Nearly half of teens admit to being online constantly, according to the 2022 Teens, Social Media and Technology study by PEW Research Center.
Since 2019 teen depression and anxiety has doubled, many experts blame the increase of screen-time as part of the cause.
Is your teen experiencing:
–Depression, sadness, anxiety
-Withdrawn, avoiding family events
-Cell-phone addiction, video gaming
–Angry, defiant, explosive
-Vaping, smoking pot, drinking (self-medicating)
-Skipping classes, school refusal
–Failing, when capable of passing
-Changing peer groups, or isolating themselves
-Change in eating and sleeping patterns
The truth is depression, anxiety and other teenage mental health disorders were serious concerns long before 2019. The pandemic only lifted the covers off of the mental health crisis our teens are facing.
3 Common Causes of Teenage Mental Health Concerns
1. Technology (screen-time)
There’s no doubt that there are many positive aspects to being connected online to friends and family, as well as using your device as an educational tool — however extensive use of social media or video gaming also carries risks.
Experts say risks increase when adolescents obsess about gaining “likes” on their posts and make comparisons between their own physical appearance or life circumstances and that of others. The fear of missing out (FOMO) online is also a very real emotional concern of teens today. This can lead to anxiety, depression, and even thoughts of suicide.
It’s imperative that young people learn about a healthy relationship with technology and find a balance with the time they spend online. If you haven’t implemented a technology agreement yet, it’s time to do so.
2. Bullying and Cyberbullying
Never underestimate the power of words that can emotionally wound a child, especially a teenager that may already be struggling with self-worth. Bullying can cause feelings of rejection, exclusion, isolation, low self-esteem, and some individuals can develop depression and anxiety as a result. In some cases it can even develop into Acute Stress Disorder or Post Traumatic Stress Disorder (PTSD).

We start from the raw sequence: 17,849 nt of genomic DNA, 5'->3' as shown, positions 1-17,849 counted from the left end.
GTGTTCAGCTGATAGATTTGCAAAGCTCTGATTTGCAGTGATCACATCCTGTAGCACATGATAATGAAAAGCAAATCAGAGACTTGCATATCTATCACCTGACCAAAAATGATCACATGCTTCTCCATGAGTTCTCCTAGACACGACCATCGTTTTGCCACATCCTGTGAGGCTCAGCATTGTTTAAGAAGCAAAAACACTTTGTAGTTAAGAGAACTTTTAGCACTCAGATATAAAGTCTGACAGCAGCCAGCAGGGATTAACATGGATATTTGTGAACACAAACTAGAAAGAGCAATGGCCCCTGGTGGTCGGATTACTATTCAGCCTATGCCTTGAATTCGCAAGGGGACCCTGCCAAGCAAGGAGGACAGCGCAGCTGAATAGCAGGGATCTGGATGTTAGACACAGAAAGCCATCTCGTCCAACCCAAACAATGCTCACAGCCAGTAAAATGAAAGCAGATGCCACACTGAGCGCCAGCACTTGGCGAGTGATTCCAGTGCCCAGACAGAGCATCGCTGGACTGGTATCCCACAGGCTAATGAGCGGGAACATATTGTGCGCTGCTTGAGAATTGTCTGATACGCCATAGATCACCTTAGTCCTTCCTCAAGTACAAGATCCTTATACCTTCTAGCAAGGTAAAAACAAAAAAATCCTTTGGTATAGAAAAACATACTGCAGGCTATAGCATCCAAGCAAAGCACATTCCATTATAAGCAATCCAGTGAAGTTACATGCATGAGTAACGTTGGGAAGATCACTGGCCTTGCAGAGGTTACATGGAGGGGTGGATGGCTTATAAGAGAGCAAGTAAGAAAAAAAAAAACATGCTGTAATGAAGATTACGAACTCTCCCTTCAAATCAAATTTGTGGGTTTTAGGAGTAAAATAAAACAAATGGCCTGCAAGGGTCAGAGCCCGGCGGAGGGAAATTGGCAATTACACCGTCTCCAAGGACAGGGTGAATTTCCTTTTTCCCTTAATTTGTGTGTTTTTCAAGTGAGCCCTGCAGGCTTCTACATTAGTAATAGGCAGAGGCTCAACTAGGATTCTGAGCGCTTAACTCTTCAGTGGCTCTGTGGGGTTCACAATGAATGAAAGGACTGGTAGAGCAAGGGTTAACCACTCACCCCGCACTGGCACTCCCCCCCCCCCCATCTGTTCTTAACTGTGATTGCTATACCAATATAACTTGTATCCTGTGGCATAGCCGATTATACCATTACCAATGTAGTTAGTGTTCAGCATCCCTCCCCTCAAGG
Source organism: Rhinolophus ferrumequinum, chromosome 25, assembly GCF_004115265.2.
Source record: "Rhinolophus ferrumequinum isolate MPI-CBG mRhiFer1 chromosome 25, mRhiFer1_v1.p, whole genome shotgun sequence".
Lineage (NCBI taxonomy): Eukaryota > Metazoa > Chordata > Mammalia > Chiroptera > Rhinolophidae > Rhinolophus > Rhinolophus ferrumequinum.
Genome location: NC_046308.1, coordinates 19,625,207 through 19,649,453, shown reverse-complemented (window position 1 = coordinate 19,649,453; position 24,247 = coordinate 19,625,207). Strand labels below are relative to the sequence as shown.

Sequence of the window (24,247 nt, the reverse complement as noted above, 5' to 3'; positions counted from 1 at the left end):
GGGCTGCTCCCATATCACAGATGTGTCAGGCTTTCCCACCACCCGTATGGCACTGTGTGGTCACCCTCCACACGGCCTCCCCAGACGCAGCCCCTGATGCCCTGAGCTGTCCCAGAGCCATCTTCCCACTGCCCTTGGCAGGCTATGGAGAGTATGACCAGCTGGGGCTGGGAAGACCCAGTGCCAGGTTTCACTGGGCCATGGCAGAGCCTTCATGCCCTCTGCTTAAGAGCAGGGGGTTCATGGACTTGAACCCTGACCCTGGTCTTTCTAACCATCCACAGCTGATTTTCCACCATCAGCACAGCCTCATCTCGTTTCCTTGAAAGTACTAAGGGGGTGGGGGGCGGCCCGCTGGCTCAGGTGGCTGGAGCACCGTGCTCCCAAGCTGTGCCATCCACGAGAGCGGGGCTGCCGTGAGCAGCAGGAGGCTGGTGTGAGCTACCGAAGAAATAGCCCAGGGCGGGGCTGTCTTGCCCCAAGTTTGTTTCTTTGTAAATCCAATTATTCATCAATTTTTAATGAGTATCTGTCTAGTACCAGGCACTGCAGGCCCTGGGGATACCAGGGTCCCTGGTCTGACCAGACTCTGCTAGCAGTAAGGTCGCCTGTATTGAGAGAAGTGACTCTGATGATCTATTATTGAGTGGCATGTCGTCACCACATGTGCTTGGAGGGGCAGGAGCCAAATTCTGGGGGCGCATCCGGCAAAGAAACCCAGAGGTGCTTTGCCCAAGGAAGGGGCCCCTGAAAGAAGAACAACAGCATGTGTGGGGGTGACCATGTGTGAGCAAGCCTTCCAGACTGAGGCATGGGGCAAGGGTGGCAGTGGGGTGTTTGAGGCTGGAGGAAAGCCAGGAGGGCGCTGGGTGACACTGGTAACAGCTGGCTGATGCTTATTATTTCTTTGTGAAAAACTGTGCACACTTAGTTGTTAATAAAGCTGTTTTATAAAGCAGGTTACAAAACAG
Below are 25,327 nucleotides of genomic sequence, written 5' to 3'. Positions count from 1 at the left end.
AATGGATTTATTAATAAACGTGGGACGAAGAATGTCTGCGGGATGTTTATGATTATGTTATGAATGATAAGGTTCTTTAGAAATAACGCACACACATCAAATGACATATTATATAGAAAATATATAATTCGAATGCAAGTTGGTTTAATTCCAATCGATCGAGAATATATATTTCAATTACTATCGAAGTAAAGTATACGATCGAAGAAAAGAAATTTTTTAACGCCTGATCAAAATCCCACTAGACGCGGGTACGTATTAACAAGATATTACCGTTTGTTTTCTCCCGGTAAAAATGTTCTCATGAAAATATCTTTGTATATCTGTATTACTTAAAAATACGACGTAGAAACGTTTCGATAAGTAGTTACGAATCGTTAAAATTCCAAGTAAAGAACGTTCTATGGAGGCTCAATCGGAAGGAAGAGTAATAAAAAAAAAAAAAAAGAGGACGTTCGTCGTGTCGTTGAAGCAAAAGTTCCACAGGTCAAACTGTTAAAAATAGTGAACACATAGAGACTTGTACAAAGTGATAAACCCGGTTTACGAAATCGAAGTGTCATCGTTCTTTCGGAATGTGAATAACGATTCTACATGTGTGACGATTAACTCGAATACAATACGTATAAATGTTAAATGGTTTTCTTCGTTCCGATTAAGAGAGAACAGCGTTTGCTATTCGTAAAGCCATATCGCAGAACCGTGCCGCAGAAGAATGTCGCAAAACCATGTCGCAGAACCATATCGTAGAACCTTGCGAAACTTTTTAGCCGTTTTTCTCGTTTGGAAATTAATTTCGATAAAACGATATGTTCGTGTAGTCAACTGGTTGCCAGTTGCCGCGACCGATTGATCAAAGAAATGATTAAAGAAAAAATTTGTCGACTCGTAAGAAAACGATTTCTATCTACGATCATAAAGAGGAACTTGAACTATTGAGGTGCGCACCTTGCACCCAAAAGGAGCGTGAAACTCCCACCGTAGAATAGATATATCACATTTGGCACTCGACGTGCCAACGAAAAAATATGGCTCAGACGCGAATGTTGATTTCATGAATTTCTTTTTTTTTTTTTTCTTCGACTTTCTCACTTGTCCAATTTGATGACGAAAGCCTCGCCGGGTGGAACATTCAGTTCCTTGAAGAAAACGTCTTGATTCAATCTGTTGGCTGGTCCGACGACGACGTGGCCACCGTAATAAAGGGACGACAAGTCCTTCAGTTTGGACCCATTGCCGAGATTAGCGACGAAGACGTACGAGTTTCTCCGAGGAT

With cyberbullying it can be more cruel and hateful since it spreads not only throughout the school, but your community and globally. It’s literally worldwide humiliation. With the anonymity of social media, it’s made it easier for peers to engage in malicious pranks and even sexting scandals in both middle schools and high schools that have crisscrossed our nation.
Studies have found adolescents who experience cyberbullying are about twice as likely to engage in self-harm, including attempted suicide, as those who do not experience such bullying.
Learn more about how to give your teen the tools to prevent cyberbullying.
3. Substance Abuse
Drug dealers have turned to the internet and social media apps like TikTok, Snap Chat and Instagram to find new customers; teenagers. This is causing youth drug deaths to soar.
Social media is almost exclusively how teens and young adults are getting illicit pills now, and about 90% of these pills contain fentanyl. And with features like encryption and disappearing messages on the most popular apps, their use for selling drugs keeps growing.
Substance-abusing youth are at higher risk than nonusers for mental health problems, including depression, conduct problems, personality disorders, suicidal thoughts, attempted suicide, and suicide.
If your family has a history of substance abuse, your teen is at higher risk for addiction.